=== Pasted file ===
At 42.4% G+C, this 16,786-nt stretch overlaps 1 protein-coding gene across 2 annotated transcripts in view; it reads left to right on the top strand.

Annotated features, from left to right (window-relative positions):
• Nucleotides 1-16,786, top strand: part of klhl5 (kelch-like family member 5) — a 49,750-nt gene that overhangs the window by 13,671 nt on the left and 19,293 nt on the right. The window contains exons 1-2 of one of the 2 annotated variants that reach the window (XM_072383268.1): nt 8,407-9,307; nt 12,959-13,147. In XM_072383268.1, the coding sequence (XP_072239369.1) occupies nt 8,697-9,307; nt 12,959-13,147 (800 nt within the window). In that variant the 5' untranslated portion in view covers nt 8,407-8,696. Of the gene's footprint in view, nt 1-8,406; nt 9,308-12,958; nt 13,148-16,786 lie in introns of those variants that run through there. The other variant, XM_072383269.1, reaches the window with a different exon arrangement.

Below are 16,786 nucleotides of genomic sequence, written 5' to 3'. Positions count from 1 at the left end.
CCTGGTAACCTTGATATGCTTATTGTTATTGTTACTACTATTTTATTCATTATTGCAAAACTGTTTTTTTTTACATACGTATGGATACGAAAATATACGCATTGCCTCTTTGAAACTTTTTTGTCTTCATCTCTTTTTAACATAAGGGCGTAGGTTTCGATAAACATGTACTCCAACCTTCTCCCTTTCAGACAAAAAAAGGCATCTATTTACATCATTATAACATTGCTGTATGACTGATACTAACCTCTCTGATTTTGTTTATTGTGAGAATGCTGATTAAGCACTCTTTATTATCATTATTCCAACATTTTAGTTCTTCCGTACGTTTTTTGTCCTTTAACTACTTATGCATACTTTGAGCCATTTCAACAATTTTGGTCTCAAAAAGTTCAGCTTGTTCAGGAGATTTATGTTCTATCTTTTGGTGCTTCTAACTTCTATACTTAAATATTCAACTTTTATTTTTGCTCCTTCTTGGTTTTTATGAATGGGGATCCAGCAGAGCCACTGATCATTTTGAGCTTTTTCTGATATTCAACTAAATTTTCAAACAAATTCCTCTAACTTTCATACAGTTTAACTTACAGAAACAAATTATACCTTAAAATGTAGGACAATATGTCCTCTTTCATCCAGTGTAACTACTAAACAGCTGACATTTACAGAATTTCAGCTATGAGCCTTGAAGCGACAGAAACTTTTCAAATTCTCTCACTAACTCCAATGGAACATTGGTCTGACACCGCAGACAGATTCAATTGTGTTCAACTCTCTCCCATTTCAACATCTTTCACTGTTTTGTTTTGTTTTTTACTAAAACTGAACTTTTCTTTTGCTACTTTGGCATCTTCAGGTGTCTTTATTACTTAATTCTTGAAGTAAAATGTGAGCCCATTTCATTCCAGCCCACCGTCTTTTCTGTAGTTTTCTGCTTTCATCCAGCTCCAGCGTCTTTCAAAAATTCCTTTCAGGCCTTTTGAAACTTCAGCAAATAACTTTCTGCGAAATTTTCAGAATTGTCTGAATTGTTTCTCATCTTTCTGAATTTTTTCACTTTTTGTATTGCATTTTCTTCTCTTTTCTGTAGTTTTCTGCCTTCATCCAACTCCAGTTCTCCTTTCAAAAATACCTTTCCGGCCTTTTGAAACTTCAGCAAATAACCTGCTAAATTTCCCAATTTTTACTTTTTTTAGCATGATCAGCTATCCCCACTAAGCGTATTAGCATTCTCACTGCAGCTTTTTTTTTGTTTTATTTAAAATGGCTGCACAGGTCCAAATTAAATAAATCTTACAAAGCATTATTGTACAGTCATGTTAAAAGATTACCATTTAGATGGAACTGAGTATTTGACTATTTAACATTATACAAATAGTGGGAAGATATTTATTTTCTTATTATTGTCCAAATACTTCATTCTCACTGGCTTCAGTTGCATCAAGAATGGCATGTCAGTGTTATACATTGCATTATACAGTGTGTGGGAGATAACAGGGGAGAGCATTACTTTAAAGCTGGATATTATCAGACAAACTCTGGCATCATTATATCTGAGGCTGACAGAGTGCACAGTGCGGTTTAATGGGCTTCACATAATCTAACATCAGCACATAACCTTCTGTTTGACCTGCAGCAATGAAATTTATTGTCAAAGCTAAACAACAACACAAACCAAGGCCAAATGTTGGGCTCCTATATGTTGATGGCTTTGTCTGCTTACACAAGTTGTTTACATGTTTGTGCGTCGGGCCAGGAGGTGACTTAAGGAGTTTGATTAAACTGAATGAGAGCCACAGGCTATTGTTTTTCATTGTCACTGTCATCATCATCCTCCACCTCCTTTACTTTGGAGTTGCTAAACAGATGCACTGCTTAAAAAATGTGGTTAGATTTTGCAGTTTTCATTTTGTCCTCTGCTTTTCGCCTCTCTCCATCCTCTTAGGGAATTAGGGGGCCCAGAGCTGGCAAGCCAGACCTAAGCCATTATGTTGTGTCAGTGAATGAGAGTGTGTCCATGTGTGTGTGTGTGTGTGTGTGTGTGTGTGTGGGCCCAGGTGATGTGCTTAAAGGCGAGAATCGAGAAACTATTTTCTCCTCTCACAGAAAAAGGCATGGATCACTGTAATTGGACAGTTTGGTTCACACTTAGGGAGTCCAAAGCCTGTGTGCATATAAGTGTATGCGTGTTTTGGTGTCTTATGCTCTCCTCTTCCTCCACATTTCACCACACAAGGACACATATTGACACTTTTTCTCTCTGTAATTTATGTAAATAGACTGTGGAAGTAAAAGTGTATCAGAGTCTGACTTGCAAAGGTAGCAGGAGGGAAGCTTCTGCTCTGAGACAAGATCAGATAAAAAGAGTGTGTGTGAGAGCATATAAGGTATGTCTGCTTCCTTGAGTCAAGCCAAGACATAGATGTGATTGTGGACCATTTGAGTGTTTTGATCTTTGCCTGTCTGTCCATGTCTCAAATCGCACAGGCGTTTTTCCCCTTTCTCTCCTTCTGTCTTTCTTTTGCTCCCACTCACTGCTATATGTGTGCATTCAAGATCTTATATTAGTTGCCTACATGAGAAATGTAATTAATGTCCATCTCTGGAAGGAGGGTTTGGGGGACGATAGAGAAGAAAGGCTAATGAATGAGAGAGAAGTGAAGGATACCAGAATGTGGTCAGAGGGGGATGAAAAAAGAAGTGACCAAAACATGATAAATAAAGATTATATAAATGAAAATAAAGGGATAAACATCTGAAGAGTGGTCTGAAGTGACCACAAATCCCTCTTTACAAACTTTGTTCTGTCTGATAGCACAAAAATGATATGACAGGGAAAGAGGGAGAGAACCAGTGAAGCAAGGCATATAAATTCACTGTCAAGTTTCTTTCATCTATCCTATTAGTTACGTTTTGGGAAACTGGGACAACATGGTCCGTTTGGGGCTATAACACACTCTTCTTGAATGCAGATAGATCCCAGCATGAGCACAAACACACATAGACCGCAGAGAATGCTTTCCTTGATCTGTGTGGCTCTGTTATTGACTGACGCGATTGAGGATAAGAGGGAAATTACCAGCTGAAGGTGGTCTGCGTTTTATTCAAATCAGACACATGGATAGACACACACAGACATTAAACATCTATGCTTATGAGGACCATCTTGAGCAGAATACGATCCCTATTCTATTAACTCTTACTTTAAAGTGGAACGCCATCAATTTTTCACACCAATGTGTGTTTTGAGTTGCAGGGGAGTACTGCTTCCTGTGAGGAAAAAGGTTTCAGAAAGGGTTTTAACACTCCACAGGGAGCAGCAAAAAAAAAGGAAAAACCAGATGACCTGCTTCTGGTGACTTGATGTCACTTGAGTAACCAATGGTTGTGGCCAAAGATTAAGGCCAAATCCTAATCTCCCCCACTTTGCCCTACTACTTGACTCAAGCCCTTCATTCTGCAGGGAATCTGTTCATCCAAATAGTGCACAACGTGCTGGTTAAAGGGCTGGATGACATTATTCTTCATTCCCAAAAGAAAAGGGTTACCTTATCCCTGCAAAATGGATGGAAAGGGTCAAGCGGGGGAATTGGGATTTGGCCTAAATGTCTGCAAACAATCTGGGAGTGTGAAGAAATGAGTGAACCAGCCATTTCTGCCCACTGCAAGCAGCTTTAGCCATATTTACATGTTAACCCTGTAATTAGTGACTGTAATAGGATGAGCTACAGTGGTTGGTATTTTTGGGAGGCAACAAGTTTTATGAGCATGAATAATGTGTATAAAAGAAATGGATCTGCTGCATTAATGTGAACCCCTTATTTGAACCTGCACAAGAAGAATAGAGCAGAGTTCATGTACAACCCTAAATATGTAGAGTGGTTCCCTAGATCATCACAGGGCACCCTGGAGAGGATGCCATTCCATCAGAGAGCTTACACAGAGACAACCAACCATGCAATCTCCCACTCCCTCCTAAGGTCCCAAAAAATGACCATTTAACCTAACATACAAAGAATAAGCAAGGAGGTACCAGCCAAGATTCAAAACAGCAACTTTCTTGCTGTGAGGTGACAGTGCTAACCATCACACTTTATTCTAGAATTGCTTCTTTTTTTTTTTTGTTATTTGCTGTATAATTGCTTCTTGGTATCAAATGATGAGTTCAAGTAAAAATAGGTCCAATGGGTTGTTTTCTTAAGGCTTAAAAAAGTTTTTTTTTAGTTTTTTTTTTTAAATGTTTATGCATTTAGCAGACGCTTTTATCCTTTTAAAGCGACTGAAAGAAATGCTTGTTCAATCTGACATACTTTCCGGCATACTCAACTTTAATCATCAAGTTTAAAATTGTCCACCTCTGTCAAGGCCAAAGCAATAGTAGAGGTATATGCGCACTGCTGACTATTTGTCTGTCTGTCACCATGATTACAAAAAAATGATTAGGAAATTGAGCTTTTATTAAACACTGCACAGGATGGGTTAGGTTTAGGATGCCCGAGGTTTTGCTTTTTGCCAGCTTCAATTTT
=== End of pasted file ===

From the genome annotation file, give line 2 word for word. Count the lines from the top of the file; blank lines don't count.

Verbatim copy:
Annotated features, from left to right (window-relative positions):